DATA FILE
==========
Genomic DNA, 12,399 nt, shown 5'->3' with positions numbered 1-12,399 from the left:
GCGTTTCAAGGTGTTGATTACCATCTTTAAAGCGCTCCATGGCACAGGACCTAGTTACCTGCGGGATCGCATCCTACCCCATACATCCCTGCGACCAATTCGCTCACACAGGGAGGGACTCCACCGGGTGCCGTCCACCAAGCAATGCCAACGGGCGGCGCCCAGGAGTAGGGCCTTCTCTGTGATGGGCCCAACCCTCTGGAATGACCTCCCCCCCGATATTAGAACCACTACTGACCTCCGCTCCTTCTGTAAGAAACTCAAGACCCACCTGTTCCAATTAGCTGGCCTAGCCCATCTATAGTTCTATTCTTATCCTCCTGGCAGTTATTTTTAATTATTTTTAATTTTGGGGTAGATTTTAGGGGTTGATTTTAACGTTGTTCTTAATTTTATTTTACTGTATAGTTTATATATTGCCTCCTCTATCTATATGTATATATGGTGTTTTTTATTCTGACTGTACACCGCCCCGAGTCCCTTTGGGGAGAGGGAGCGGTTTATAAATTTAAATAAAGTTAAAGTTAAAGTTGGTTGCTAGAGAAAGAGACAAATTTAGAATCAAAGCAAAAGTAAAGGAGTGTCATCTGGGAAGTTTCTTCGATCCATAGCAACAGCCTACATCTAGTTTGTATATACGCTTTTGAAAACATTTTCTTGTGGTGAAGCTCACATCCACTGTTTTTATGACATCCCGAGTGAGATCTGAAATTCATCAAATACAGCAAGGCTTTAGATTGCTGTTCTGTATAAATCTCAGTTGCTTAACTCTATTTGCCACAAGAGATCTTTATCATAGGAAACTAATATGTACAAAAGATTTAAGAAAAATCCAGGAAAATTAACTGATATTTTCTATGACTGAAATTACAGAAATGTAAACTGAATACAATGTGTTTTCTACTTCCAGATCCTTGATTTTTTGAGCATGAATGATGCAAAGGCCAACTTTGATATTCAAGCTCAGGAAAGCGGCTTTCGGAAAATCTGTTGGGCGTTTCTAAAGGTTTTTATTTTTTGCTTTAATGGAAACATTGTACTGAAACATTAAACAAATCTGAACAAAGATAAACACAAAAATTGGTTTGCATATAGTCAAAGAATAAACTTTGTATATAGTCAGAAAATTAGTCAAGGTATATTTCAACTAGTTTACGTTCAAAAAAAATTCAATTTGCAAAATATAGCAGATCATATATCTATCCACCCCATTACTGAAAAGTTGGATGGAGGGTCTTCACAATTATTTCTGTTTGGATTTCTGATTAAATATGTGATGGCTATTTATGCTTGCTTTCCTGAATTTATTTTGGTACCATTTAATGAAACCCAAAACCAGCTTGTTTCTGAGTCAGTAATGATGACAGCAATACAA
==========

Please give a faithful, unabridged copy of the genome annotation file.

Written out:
Genomic DNA, 12,399 nt, shown 5'->3' with positions numbered 1-12,399 from the left:
GCGTTTCAAGGTGTTGATTACCATCTTTAAAGCGCTCCATGGCACAGGACCTAGTTACCTGCGGGATCGCATCCTACCCCATACATCCCTGCGACCAATTCGCTCACACAGGGAGGGACTCCACCGGGTGCCGTCCACCAAGCAATGCCAACGGGCGGCGCCCAGGAGTAGGGCCTTCTCTGTGATGGGCCCAACCCTCTGGAATGACCTCCCCCCCGATATTAGAACCACTACTGACCTCCGCTCCTTCTGTAAGAAACTCAAGACCCACCTGTTCCAATTAGCTGGCCTAGCCCATCTATAGTTCTATTCTTATCCTCCTGGCAGTTATTTTTAATTATTTTTAATTTTGGGGTAGATTTTAGGGGTTGATTTTAACGTTGTTCTTAATTTTATTTTACTGTATAGTTTATATATTGCCTCCTCTATCTATATGTATATATGGTGTTTTTTATTCTGACTGTACACCGCCCCGAGTCCCTTTGGGGAGAGGGAGCGGTTTATAAATTTAAATAAAGTTAAAGTTAAAGTTGGTTGCTAGAGAAAGAGACAAATTTAGAATCAAAGCAAAAGTAAAGGAGTGTCATCTGGGAAGTTTCTTCGATCCATAGCAACAGCCTACATCTAGTTTGTATATACGCTTTTGAAAACATTTTCTTGTGGTGAAGCTCACATCCACTGTTTTTATGACATCCCGAGTGAGATCTGAAATTCATCAAATACAGCAAGGCTTTAGATTGCTGTTCTGTATAAATCTCAGTTGCTTAACTCTATTTGCCACAAGAGATCTTTATCATAGGAAACTAATATGTACAAAAGATTTAAGAAAAATCCAGGAAAATTAACTGATATTTTCTATGACTGAAATTACAGAAATGTAAACTGAATACAATGTGTTTTCTACTTCCAGATCCTTGATTTTTTGAGCATGAATGATGCAAAGGCCAACTTTGATATTCAAGCTCAGGAAAGCGGCTTTCGGAAAATCTGTTGGGCGTTTCTAAAGGTTTTTATTTTTTGCTTTAATGGAAACATTGTACTGAAACATTAAACAAATCTGAACAAAGATAAACACAAAAATTGGTTTGCATATAGTCAAAGAATAAACTTTGTATATAGTCAGAAAATTAGTCAAGGTATATTTCAACTAGTTTACGTTCAAAAAAAATTCAATTTGCAAAATATAGCAGATCATATATCTATCCACCCCATTACTGAAAAGTTGGATGGAGGGTCTTCACAATTATTTCTGTTTGGATTTCTGATTAAATATGTGATGGCTATTTATGCTTGCTTTCCTGAATTTATTTTGGTACCATTTAATGAAACCCAAAACCAGCTTGTTTCTGAGTCAGTAATGATGACAGCAATACAA